Deja vu

The Weber State Wildcats are heartbreakers. For the second year in a row, they overcame a Vikings lead in the final gasps of the fourth quarter on Saturday to win the football game—this time with a final score of 44-41.

The Weber State Wildcats are heartbreakers. For the second year in a row, they overcame a Vikings lead in the final gasps of the fourth quarter on Saturday to win the football game—this time with a final score of 44-41.

With the loss, Portland State (2-5, 1-3 Big Sky) extends its losing streak to three games and falls to seventh place in the Big Sky Conference.

In a game that saw a lot of offense being played, the two teams did a good job of going point-for-point with each other throughout the four quarters. The Viks outscored the Wildcats through the first three, but the defense went to pot in the fourth quarter and allowed the Wildcats to come up with 22 points and the game-winning touchdown. 

The Wildcats (4-3, 3-2 Big Sky) took their first lead of the game about two and a half minutes into the fourth quarter. In the previous quarter, the Wildcat defense had been able to keep the Viks to a measly seven points. While the Wildcat defense missed a lot of assignments in the first half, they got wise to the Vikings’ pistol offense in the second half. 

After Weber State took the lead, the Viks engineered a drive reminiscent of their last drive last week against Montana. In that game, the Viks put together a 97-yard drive that took five and half minutes off of the clock. 

In this game, junior quarterback Connor Kavanaugh led his men down the field with 12 plays that stretched the field for 85 yards. More importantly, it chewed four minutes and 10 seconds off the clock, leaving the Wildcats with only 62 seconds left to make up the four points that they were behind. 

Junior running back Cory McCaffrey had 60 of those yards, and Kavanaugh called his number on nine of the 12 plays. On this drive alone, McCaffrey ran for 47 yards. He would end the game with a career-high 178 yards and two touchdowns. However, it was Kavanaugh with the 27-yard run on third and one in a sudden deluge of rain who scored the touchdown to take back the lead and put the score at 41-37. 

Unfortunately for the Viks, 62 seconds would prove to be enough for the top-ranked passing offense in the conference. They also had two timeouts to help them out. Starting at his own 30-yard line, quarterback Cameron Higgins threw back-to-back bombs for 56 yards to bring his team into Viking territory. 

It looked like the Viks might hold them to a field goal when on third and six the Vikings were called for a holding penalty giving the Wildcats a fresh set of downs at the Viking 5-yard line. Two running plays later the Wildcats had the go ahead touchdown. 

“We have a lot, offensively, to be proud of,” head coach Nigel Burton said in a statement released by the school. “Defensively, no.”

With 21 seconds left, the Viks tried their best to come back and sophomore kicker Zach Brown attempted a 65-yard field goal that fell just two yards short. 

“We had faith in the kid,” Burton said. “There are not many guys out there that have a chance to make a 65-yarder. Earlier, he told me ‘Coach, I can make a 63-yarder.’ He was right, he could have made a 63-yarder.”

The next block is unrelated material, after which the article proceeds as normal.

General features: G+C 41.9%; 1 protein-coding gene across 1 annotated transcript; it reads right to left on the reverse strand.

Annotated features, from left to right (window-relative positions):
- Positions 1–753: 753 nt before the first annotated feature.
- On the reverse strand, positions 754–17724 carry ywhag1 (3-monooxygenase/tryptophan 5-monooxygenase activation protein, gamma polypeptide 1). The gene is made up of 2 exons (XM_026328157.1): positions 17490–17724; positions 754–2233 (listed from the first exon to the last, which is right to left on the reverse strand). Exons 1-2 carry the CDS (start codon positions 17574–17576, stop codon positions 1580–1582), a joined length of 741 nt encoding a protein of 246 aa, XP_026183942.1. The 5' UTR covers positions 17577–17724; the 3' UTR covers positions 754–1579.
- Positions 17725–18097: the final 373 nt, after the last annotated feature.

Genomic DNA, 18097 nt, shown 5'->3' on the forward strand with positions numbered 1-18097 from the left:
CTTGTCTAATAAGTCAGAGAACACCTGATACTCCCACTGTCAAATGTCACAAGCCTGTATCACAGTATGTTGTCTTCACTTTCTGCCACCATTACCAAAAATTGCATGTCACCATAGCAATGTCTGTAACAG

One of the offensive things to be proud of that Burton mentioned has to be quarterback Kavanaugh. He has shown himself to be a leader when it counts, and is willing to take the ball into his own hands when it’s necessary.

Last week against Montana he was just as responsible as running back McCaffrey for leading the Viks to their final touchdown. On that drive, he traded running duties with McCaffrey, but did not throw a single pass. 

This week, he led the drive in a more even fashion, throwing two passes including a long one of 13 yards to McCaffrey. Overall in the game, he was 14 of 20 with no interceptions for 278 yards—his highest total of the season. 

There is no doubt that the Wildcat defense came in prepared to play the run, seeing as the Viks had the leading ground game in thea conference. There is also no doubt that Kavanaugh’s passing game left the defense unhinged. By opening up the passing game to Kavanaugh, offensive coordinator Bruce Barnum gave the Viks the dimension necessary to compete with the Wildcats’ passing game. 

The Viking defense was dismal. Of the 14 offensive possessions by the Wildcats, seven of them resulted in points and six of those were for touchdowns. They allowed 548 yards of total offense.  

One exception was the interception by sophomore safety Nathan Snow, which he returned for 50 yards.  

Another thing that looked particularly troublesome in this game was the Vikings’ return coverage. Twice, sophomore punter Thomas Duyndam had to tackle the Wildcat return man and once on a kickoff Zach Brown was solely responsible for saving what should have been a Wildcat touchdown. 

Special teams have been a bright spot for the Vikings, even in games in which they struggled, like the loss to University of Oregon. Little details like this will matter in the upcoming game against conference co-leader Eastern Washington. 

The Vikings host the Eagles at 5:05 p.m., Saturday in Hillsboro Stadium. PSU Athletics will have three buses departing for the game from the Stott Center turnaround at 3 p.m., and returning to campus after the game. ?